Shijo-Saiaku no Eigo Seisaku (English Education in Chaos: Confusion and Dishonesty in Japanese Government Policy – “Four skills”—the misleading buzzword)
During the summer of 2017, a news headline read “Four skills to be introduced into university entrance exam!” Many people must have reacted with bemusement, thinking “Four skills? Which four skills?” or “What’s actually being changed?” Such a reaction is only natural, as the much-touted buzzword “four skills” is something of a will-o’-the-wisp; it is impossible to pin down. Yet under this very slogan, university entrance exams are set to undergo a major transformation, one that will profoundly affect countless individuals. In this book, I analyze Japan’s misguided educational administration and explore ways in which we can protect ourselves from this dark age in the history of education.
Advocates of the reform claim that the existing university entrance exam (the National Center Test) is inadequate in that it measures only two English language skills—reading and listening. They argue that we must now put more weight on testing speaking ability, and that we should therefore introduce tests developed by private-sector organizations, as these tests cover the four skills (reading, listening, speaking, writing). However, this is false publicity. You will not get a dramatic improvement in English proficiency just by splitting the test into four components. The advocates also point to the Common European Framework of Reference for Languages (CEFR) and argue that Japan must get in step with this framework. What they fail to mention is that the four skills model is increasingly seen around the world as obsolete. Indeed, to quote from the horse’s mouth, the CEFR’s Companion Volume with New Descriptors states that the model has “increasingly proved inadequate to capture the complex reality of communication.” In other words, the four skills model has been misused—or possibly abused—in the defense of the reform. Insisting that the four skills be given equal weight is wrongheaded, and it is merely rhetoric intended to justify the use of tests provided by private-sector testing organizations.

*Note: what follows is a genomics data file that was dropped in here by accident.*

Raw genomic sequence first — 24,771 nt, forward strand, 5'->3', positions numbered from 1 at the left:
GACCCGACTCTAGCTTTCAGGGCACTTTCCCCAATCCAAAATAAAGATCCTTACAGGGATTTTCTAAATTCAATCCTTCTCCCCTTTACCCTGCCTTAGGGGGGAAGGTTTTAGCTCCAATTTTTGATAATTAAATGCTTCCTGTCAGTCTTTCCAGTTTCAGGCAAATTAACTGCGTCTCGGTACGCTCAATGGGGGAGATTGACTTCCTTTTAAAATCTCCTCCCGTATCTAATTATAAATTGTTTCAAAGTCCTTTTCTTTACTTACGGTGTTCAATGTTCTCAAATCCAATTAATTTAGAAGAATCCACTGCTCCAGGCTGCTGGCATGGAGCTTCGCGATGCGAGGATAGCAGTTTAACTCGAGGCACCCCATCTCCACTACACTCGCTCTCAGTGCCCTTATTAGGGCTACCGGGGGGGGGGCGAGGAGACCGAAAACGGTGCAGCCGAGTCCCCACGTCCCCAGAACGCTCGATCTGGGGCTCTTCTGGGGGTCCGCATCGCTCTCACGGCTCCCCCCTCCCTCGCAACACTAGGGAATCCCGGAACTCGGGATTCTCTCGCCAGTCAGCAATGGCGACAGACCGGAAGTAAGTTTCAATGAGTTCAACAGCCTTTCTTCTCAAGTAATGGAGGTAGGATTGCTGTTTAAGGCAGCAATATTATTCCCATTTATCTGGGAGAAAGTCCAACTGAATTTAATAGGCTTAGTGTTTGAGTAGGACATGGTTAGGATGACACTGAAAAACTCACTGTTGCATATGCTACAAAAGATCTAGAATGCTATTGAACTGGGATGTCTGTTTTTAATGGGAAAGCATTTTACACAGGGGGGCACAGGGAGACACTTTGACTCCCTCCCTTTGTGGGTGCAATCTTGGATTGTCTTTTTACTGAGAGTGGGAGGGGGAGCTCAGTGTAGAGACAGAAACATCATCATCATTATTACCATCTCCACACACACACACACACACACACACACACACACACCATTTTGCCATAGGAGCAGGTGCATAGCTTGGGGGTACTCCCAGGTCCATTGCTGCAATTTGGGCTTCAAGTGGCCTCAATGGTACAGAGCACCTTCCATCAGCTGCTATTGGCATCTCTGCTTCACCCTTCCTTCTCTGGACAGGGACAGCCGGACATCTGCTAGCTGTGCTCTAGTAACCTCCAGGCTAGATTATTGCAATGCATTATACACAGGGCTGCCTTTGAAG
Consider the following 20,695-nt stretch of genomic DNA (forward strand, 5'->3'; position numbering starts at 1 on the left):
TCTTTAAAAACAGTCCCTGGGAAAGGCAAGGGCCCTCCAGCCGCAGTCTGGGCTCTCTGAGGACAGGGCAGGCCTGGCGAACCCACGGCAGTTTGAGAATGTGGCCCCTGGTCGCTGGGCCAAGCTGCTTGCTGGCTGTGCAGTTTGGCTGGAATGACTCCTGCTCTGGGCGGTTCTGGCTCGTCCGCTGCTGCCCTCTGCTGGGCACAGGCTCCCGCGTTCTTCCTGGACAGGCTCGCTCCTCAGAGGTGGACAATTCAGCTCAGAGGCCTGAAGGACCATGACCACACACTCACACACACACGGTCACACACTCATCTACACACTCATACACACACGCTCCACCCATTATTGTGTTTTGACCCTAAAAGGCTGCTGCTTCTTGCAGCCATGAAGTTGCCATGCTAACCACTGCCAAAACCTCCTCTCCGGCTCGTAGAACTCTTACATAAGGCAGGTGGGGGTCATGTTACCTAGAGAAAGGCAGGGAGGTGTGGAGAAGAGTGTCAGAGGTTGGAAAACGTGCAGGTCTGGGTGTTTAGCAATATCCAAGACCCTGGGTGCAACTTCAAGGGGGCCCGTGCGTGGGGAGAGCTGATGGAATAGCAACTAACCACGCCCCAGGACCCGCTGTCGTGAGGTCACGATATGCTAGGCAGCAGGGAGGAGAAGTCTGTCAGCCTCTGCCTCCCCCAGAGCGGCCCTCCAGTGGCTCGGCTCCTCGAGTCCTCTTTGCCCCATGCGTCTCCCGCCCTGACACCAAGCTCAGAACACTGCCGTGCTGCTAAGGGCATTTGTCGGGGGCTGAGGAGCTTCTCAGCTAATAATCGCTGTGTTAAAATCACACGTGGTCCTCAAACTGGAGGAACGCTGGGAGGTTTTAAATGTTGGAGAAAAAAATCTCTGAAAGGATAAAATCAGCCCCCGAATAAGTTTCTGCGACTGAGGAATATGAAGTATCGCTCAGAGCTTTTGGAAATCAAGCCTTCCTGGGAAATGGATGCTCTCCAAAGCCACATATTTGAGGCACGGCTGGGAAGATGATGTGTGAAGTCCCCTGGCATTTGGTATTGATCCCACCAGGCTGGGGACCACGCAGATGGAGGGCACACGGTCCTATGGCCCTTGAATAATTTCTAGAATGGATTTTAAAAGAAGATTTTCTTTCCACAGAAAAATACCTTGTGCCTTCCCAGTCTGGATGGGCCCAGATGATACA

Among those who attended the advisory panel or other committees involved in the reform’s consultation process, there were many who had vested interests, including members of the very same private-sector organizations who will be providing the tests. During the consultation process, the introduction of the private-sector tests was ramrodded into the policy without addressing the matter of whether the new tests will actually lead to an improvement in English abilities. The reform will not only widen the disparities among students’ abilities; it will fail to guarantee fair testing.
The one genuinely new feature of the new tests is that they will include a speaking section. Performance in such tests would be affected to a great extent by psychological factors, making it difficult to score them accurately. Moreover, many students will be at a disadvantage due to a disability or mental health issues of various kinds. I might add that there is no sign that such issues were ever addressed during the consultation process.
Some will argue that the reform is a response to the criticism that the current system of English education is flawed, but the question is: what made it flawed in the first place? The flaws are the result of the approach taken by the Ministry of Education, Science and Culture since the end of 1980s, in which it emphasized conversational English. Without ever reflecting on and learning lessons from this misstep, the government is heading down the very same path—this is the height of folly.
In the closing section of the book, I propose what I believe to be the proper way to learn English. In my view, students should focus on listening and steadily acclimatize themselves with the rhythm of spoken English. Instead of going overboard with obscure and fanciful methodologies, one should aim to hone the core essentials of English.
(Written by Masahiko Abe, Professor of Graduate School of Humanities and Sociology / 2018)